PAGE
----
The 2015 Super Bowl commercial winners

On Sunday, February 1, 2015, in real time, a panel of Kellogg MBA students evaluated the Super Bowl XLIX advertisements against rigorous, business-focused criteria to determine which ads are the most effective in building the brand. Here are the final results, including an analysis of the clear winners and the also-rans.

2015 Results
Always (P&G)


Clash of Clans



Avocados from Mexico





Dove Men+Care








Victoria's Secret




Game of War: Fire Age







REDD's Apple Ale





Weight Watchers




Heroes Charge

McDonald’s Makes Winning Play at 2015 Kellogg School Super Bowl Advertising Review

Squarespace, Lexus and Heroes Charge Miss the Mark

The 2015 Super Bowl featured serious, emotional advertising. While the event usually tends to skew more towards humor, this year great humor was in shorter supply.

Overall the advertising was strong. Marketers are clearly focusing on creating spots that will resonate broadly and that appear to have heeded important strategic objectives

Still, this year had its highs and lows of advertising. This year almost 70 Kellogg MBA students evaluated all the spots with an emphasis on strategic rigor. What is meant by strategic rigor? The panel’s focus was not on liking or disliking of the ads; the focus was on the following question: Does the execution have the potential to build the brand and the business?

Here are the results.

Grade: A

McDonalds (Watch the ad here)

McDonalds has struggled in recent years, but this year the brand delivered a very strong spot. The ad, featuring a promotion that let people to pay with love instead of cash, was heart-warming. Brand linkage was particularly strong; it was impossible to miss that this was an ad for McDonalds.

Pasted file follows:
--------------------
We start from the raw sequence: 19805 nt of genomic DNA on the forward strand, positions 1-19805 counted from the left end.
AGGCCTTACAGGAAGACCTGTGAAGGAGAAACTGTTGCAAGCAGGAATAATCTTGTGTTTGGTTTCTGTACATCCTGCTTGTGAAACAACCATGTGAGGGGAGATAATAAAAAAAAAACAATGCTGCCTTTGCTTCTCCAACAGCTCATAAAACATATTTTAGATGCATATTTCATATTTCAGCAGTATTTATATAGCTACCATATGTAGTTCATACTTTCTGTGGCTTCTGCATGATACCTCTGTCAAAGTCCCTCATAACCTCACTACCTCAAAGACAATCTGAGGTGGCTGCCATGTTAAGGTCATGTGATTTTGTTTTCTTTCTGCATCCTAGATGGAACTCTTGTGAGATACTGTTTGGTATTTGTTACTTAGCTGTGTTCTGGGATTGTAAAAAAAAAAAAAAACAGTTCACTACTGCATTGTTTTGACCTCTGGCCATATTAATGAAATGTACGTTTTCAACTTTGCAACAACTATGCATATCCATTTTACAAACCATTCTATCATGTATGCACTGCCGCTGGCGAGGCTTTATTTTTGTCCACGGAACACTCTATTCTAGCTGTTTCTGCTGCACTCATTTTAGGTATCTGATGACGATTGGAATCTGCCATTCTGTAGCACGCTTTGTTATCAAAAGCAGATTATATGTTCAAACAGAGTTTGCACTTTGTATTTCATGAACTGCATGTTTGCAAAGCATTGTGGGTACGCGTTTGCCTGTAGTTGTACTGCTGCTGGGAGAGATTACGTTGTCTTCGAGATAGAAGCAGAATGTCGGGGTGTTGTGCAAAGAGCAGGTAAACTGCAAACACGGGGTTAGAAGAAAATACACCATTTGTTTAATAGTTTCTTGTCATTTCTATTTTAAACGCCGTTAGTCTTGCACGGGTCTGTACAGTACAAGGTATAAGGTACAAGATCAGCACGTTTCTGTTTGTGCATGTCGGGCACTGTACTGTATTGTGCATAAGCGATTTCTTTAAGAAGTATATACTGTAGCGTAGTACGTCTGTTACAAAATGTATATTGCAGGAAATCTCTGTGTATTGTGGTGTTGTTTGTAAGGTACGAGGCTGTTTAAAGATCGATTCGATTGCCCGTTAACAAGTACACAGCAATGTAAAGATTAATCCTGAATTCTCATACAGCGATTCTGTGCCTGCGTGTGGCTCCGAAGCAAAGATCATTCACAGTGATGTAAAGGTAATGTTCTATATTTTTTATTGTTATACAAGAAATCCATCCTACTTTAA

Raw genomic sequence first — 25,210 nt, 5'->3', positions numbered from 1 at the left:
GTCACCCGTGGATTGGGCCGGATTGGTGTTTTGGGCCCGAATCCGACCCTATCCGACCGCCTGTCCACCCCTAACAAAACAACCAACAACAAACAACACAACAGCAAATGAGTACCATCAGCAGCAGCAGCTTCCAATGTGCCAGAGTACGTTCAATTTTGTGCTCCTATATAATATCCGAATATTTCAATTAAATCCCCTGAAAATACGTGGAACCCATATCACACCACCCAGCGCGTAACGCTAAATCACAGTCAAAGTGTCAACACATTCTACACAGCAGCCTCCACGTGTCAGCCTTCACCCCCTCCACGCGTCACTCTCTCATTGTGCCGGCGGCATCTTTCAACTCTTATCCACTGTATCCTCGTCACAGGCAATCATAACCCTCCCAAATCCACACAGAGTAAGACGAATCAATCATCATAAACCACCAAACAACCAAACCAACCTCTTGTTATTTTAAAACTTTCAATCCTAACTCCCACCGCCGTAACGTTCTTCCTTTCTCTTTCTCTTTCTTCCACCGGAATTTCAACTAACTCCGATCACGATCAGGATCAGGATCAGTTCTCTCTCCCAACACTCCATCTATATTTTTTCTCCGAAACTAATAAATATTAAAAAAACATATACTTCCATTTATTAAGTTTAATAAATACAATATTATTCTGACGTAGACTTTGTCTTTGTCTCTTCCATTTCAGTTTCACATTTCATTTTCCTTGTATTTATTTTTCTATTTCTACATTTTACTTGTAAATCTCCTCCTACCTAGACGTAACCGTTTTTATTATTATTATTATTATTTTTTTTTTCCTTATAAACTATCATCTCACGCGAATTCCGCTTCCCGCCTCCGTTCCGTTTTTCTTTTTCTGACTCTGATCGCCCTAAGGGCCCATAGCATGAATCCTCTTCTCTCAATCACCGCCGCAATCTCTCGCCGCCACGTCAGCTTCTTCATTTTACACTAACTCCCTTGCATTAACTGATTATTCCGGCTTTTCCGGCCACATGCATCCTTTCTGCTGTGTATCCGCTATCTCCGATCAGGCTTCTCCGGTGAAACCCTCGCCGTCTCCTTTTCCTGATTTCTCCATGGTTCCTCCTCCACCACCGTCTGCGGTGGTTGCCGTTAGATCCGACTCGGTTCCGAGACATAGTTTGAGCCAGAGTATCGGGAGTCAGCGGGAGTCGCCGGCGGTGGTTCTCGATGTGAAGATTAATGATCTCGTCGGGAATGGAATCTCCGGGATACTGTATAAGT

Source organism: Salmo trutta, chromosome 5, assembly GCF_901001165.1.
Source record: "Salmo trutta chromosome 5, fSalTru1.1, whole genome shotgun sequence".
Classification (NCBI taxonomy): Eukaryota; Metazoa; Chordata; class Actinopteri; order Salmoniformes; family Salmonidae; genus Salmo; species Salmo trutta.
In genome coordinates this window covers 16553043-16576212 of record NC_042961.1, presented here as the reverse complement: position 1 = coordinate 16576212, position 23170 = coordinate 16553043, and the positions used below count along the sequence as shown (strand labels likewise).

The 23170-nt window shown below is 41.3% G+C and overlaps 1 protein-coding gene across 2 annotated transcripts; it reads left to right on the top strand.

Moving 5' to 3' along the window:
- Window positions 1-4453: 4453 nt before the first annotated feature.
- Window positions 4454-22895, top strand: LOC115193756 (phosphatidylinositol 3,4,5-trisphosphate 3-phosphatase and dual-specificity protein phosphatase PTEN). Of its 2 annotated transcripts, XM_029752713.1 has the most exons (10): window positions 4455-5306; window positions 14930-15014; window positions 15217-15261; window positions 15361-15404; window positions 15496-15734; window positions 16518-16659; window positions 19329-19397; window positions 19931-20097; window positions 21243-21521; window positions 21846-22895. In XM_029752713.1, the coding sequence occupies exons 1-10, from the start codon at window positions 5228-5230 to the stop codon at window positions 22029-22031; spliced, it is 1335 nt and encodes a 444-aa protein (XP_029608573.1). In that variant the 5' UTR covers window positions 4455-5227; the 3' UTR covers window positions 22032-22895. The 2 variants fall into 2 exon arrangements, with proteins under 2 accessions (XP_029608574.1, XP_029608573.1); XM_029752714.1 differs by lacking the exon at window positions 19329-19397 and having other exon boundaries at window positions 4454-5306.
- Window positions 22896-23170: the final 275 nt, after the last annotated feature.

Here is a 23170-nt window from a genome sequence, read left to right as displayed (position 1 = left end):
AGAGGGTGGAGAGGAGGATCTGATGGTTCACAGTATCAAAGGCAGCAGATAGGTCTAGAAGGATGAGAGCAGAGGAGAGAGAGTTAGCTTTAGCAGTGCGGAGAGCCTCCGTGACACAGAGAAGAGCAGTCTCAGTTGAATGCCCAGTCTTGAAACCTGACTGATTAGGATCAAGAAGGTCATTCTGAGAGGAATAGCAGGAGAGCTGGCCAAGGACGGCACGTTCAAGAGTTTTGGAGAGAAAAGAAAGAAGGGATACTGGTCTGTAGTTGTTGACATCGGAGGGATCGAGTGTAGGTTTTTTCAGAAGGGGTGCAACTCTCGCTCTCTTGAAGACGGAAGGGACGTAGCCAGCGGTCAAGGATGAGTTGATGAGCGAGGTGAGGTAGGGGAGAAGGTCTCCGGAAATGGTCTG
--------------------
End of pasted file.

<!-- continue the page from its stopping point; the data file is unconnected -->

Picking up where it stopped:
Fixing McDonalds is more difficult than creating a strong Super Bowl spot but this is a good first step.

Bud and Bud Light (Watch the ad here)

AB InBev ran three very strong spots this year.

The Budweiser Clydesdale spot was a classic. The ad told a sweet story about a puppy and his relationship with the horses. As in the past, branding, linkage and distinction were all strong.

Budweiser also ran an ad attacking craft beers, mocking aspects such as their fruity flavors. This is classic defensive strategy, which takes ample finesse to pull off, but Bud presented a credible message.

Bud Light send another unsuspecting fellow on a remarkable trip in this year’s “up for whatever” spot. The ad was also marked by clear branding.

AB InBev knows how to create great Super Bowl ads, especially when it comes to the art of making sure the branding comes across.

Coca-Cola (Watch the ad here)

Coke did a terrific job connecting its brand promise of happiness with a significant issue in the world: negative on-line comments. The spot had exceptionally strong branding, built upon earlier campaigns on happiness, and broke through the clutter on the Super Bowl.

Always (Watch the ad here)

P&G ran an unusual spot for the Always brand. The ad featured interviews with adults and kids about the phrase “like a girl” and asked people to consider why “like a girl” isn’t positive. The ad, which also featured a longer version posted earlier on You Tube, broke through the Super Bowl clutter. It was exceptionally distinctive and engaging. This pulled people in. Despite the limited and late branding the spot worked.

Clash of Clans (Watch the ad here)

It isn’t easy to advertise a video game on TV. Clash of Clans pulled it off with a terrific spot featuring Liam Neeson. The ad captured his fascination with the game and did it in an engaging fashion. The positioning also really came through.